Archive for the ‘text’ Category

Digital Storytelling Tools Breakdown

Sunday, November 7th, 2010

With Aisle 2 Bin 36 in the works, here’s a current breakdown of how I plan to share the Swope family’s story digitally:


Because this is a web-based project, I want to tailor my article length for an online audience. That means briefer stories, so I’ll likely have multiple articles, each on its own page, rather than one long piece on a single page.

Before I begin writing, I want to meet with Andy a few more times, so while I haven’t started writing any articles yet, I’ve been thinking about them quite a bit based on our two get-togethers in October.

I’ve also been considering my writing process. Unless it’s a very foreign topic to me, I’m not the type of writer who outlines an article or paper. Typically, when I sit down with my computer, I find the detail or part of an anecdote in my notes that interests me the most and start from that point, adding the remaining facts above and below it until the story feels complete. I’ll probably stick with this technique for this project, as everything usually “falls into place” with this method for me.


I’ve referenced The New York Time’s “One in 8 Million” series before. It’s a collection that profiles several New York City characters, from the “rookie detective”  and “uncertain gang member” to the “adoptive mother” and “type A teenager.” As an example, here’s the “grandfather.” The series has shown me how powerful coupling images with an audio narrative can be. Many stories included in “One and 8 Million” are very simple, but told in this method are quite engaging.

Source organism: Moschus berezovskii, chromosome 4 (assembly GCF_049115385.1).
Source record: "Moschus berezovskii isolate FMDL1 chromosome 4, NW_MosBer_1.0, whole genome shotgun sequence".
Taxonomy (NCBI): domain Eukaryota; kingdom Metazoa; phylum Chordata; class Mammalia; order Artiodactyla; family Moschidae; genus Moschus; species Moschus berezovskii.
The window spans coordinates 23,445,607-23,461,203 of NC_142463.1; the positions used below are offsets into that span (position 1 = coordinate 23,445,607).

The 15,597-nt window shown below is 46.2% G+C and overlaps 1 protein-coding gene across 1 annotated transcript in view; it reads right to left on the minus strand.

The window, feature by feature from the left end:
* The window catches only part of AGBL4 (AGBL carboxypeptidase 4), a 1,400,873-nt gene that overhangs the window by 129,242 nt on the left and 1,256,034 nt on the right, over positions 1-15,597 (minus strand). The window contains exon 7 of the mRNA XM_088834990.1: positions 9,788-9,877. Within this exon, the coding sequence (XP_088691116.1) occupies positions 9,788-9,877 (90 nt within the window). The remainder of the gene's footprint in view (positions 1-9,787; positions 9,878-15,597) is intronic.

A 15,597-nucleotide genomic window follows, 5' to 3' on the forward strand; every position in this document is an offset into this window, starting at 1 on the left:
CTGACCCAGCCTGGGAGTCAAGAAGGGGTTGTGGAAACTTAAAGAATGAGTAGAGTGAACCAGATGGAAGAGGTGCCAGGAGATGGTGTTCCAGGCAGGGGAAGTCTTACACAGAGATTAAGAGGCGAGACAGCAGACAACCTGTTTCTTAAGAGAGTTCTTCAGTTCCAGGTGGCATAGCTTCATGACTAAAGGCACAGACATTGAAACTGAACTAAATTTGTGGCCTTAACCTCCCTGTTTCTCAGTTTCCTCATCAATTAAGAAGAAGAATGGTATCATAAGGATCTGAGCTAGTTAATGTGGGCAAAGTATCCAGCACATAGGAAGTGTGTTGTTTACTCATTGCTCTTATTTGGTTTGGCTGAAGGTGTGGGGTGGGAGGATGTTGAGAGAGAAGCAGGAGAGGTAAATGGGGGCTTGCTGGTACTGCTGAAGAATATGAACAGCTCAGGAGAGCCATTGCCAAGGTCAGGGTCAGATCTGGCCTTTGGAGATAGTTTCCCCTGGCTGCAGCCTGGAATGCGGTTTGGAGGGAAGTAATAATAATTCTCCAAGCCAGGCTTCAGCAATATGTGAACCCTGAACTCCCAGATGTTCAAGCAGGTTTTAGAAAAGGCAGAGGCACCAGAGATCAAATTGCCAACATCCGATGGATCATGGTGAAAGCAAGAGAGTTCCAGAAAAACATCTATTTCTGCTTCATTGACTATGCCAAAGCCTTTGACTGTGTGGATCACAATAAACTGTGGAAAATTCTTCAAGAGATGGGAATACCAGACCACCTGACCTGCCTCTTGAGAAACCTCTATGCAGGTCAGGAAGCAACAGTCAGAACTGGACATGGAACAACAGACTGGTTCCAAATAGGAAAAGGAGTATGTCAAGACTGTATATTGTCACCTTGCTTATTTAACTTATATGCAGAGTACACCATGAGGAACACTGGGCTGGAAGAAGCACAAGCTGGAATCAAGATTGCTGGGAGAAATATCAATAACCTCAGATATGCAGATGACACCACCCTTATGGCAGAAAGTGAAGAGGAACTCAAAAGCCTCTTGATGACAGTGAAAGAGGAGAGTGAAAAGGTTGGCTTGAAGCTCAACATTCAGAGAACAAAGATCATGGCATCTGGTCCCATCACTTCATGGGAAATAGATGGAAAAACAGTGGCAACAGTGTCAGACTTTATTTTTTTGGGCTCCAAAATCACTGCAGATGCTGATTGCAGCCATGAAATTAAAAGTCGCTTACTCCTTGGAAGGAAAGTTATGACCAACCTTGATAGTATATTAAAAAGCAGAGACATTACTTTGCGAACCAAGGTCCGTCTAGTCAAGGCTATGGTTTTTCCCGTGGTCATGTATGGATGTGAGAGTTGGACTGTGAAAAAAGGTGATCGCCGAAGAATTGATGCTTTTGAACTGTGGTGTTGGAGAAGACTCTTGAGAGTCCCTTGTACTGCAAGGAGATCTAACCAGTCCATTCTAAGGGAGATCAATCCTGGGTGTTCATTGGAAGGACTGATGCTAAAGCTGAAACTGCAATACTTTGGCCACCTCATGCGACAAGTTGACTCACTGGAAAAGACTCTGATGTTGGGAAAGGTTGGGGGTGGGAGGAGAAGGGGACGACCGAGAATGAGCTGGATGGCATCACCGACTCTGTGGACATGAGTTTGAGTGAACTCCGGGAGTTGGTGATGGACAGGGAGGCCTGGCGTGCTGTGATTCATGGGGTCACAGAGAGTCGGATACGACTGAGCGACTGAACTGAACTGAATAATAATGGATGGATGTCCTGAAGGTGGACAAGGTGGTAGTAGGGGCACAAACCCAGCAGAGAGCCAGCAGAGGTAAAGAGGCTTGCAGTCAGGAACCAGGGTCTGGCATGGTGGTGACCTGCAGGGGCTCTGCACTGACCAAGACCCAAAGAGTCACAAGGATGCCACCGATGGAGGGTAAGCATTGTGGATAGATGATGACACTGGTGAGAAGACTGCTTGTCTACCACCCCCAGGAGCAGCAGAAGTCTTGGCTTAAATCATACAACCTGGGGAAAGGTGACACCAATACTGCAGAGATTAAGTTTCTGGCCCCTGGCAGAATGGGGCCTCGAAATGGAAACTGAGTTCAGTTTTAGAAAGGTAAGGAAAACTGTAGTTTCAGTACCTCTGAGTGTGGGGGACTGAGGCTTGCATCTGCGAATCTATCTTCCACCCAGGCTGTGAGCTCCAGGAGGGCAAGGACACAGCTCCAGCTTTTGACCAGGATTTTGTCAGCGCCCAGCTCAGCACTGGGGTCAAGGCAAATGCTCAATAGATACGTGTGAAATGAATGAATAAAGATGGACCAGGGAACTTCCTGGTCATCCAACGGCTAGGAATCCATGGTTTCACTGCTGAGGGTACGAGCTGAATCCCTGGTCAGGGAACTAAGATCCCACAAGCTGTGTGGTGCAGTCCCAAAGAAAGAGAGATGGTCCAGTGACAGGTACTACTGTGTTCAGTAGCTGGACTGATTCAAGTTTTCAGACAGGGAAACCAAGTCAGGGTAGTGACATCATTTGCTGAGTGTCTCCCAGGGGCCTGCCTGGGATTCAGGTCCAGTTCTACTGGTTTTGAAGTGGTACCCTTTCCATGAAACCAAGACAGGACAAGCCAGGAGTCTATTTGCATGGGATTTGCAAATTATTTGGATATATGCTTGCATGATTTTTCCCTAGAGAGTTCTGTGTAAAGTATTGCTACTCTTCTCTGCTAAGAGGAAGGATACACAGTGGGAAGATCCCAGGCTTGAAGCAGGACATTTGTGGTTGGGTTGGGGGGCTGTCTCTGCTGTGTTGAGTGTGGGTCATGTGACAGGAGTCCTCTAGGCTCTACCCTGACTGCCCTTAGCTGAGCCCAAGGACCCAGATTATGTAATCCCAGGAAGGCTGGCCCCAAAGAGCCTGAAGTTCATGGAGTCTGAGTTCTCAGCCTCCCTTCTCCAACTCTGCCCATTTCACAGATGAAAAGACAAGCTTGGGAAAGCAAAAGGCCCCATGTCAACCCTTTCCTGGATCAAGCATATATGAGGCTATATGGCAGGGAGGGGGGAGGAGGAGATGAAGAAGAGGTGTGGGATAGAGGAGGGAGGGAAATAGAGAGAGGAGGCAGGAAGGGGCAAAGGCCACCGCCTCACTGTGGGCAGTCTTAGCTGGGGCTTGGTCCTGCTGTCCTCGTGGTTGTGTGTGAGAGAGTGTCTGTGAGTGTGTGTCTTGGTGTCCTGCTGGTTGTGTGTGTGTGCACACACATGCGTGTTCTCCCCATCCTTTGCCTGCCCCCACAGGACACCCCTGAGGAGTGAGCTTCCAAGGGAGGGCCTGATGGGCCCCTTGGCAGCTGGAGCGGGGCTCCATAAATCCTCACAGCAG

I want to use an audio slideshow as part of my project. At first I thought of doing just one. Then I discovered this digital story. In this section, the stories of 9 people are shared, each with it’s own image(s), text description and audio (for a single example, click here). My intent is a little different…and I’m still fleshing this out and may go with it, alter this plan, or completely kill it…but I’m thinking about doing something similar with a set of images on the site. After viewing the above mentioned story, I asked myself “Why limit myself to just one audio slideshow?” Now, I’m thinking I can have one overarching audio story showcased on the site. With other photos, I can caption them with text but also have brief audio snippets of Andy. I like this idea because it gives the audience something a newspaper can’t, the opportunity to literally hear the voice of the subject being profiled.

Map and/or Timeline

I’m interested in using Google Maps (or a similar map tool) as a way to share the family’s story, highlighting the different places they’ve lived and served. I’m not very familiar with the tool and need to do a bit more research, but from some of the better examples I’ve seen, I’m thinking I could incorporate photos and text captions for each point on the map, personalizing it to the story. As an alternative (or additional storytelling method), I’m also toying with the idea of a timeline. I’m not sold on any of the free tools I’ve found on the web to create one, so I need to look into this more.


These are the main digital storytelling methods on my mind right now. I’m continuing to research and ask myself the best ways to creatively share this story digitally, so I hope to think of more techniques as the project grows.

Early Mechanics of a Digital Story

Monday, October 18th, 2010